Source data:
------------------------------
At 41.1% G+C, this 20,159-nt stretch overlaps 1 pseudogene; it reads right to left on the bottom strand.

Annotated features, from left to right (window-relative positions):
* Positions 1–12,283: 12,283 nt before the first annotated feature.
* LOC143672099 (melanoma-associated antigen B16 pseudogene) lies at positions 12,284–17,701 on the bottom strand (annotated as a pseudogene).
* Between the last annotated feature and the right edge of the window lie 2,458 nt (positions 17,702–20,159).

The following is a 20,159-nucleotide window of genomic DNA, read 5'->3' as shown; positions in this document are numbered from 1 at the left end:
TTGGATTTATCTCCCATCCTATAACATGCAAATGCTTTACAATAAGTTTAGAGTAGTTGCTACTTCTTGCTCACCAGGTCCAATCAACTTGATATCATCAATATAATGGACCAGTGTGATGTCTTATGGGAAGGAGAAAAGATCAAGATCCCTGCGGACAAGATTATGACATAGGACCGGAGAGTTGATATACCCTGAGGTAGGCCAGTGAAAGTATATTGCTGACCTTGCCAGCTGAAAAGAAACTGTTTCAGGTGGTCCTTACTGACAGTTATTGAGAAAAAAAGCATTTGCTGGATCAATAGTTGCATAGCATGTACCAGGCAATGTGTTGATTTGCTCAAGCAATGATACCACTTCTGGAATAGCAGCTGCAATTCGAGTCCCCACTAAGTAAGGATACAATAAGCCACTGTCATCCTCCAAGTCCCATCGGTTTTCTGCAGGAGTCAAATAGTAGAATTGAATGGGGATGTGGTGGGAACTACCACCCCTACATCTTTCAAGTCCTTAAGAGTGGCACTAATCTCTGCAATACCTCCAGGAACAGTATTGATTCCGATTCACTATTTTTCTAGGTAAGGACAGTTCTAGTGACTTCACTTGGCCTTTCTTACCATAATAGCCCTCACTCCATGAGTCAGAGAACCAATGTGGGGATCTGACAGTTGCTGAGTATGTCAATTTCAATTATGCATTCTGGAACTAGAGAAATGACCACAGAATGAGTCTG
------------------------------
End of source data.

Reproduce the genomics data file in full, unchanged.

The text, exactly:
At 41.1% G+C, this 20,159-nt stretch overlaps 1 pseudogene; it reads right to left on the bottom strand.

Annotated features, from left to right (window-relative positions):
* Positions 1–12,283: 12,283 nt before the first annotated feature.
* LOC143672099 (melanoma-associated antigen B16 pseudogene) lies at positions 12,284–17,701 on the bottom strand (annotated as a pseudogene).
* Between the last annotated feature and the right edge of the window lie 2,458 nt (positions 17,702–20,159).

The following is a 20,159-nucleotide window of genomic DNA, read 5'->3' as shown; positions in this document are numbered from 1 at the left end:
TTGGATTTATCTCCCATCCTATAACATGCAAATGCTTTACAATAAGTTTAGAGTAGTTGCTACTTCTTGCTCACCAGGTCCAATCAACTTGATATCATCAATATAATGGACCAGTGTGATGTCTTATGGGAAGGAGAAAAGATCAAGATCCCTGCGGACAAGATTATGACATAGGACCGGAGAGTTGATATACCCTGAGGTAGGCCAGTGAAAGTATATTGCTGACCTTGCCAGCTGAAAAGAAACTGTTTCAGGTGGTCCTTACTGACAGTTATTGAGAAAAAAAGCATTTGCTGGATCAATAGTTGCATAGCATGTACCAGGCAATGTGTTGATTTGCTCAAGCAATGATACCACTTCTGGAATAGCAGCTGCAATTCGAGTCCCCACTAAGTAAGGATACAATAAGCCACTGTCATCCTCCAAGTCCCATCGGTTTTCTGCAGGAGTCAAATAGTAGAATTGAATGGGGATGTGGTGGGAACTACCACCCCTACATCTTTCAAGTCCTTAAGAGTGGCACTAATCTCTGCAATACCTCCAGGAACAGTATTGATTCCGATTCACTATTTTTCTAGGTAAGGACAGTTCTAGTGACTTCACTTGGCCTTTCTTACCATAATAGCCCTCACTCCATGAGTCAGAGAACCAATGTGGGGATCTGACAGTTGCTGAGTATGTCAATTTCAATTATGCATTCTGGAACTAGAGAAATGACCACAGAATGAGTCTG